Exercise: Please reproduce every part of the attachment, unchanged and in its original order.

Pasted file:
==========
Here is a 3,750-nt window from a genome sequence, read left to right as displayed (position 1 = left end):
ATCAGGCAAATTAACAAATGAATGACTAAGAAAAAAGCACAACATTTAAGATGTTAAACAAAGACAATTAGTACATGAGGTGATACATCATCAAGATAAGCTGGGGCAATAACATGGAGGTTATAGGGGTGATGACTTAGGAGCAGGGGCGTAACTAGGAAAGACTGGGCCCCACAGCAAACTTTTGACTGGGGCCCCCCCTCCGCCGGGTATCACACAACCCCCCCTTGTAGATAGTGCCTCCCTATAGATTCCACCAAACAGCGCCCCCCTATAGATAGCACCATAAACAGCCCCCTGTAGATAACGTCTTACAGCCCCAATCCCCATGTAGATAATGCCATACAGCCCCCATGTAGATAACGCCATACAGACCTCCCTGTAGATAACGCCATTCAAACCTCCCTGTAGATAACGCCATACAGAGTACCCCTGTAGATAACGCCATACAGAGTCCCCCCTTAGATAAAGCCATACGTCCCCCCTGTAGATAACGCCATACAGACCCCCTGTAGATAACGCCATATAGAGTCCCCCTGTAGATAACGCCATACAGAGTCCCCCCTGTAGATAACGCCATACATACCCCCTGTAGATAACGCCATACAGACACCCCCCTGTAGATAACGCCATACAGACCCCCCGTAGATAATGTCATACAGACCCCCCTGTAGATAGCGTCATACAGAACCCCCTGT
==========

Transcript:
Here is a 3,750-nt window from a genome sequence, read left to right as displayed (position 1 = left end):
ATCAGGCAAATTAACAAATGAATGACTAAGAAAAAAGCACAACATTTAAGATGTTAAACAAAGACAATTAGTACATGAGGTGATACATCATCAAGATAAGCTGGGGCAATAACATGGAGGTTATAGGGGTGATGACTTAGGAGCAGGGGCGTAACTAGGAAAGACTGGGCCCCACAGCAAACTTTTGACTGGGGCCCCCCCTCCGCCGGGTATCACACAACCCCCCCTTGTAGATAGTGCCTCCCTATAGATTCCACCAAACAGCGCCCCCCTATAGATAGCACCATAAACAGCCCCCTGTAGATAACGTCTTACAGCCCCAATCCCCATGTAGATAATGCCATACAGCCCCCATGTAGATAACGCCATACAGACCTCCCTGTAGATAACGCCATTCAAACCTCCCTGTAGATAACGCCATACAGAGTACCCCTGTAGATAACGCCATACAGAGTCCCCCCTTAGATAAAGCCATACGTCCCCCCTGTAGATAACGCCATACAGACCCCCTGTAGATAACGCCATATAGAGTCCCCCTGTAGATAACGCCATACAGAGTCCCCCCTGTAGATAACGCCATACATACCCCCTGTAGATAACGCCATACAGACACCCCCCTGTAGATAACGCCATACAGACCCCCCGTAGATAATGTCATACAGACCCCCCTGTAGATAGCGTCATACAGAACCCCCTGT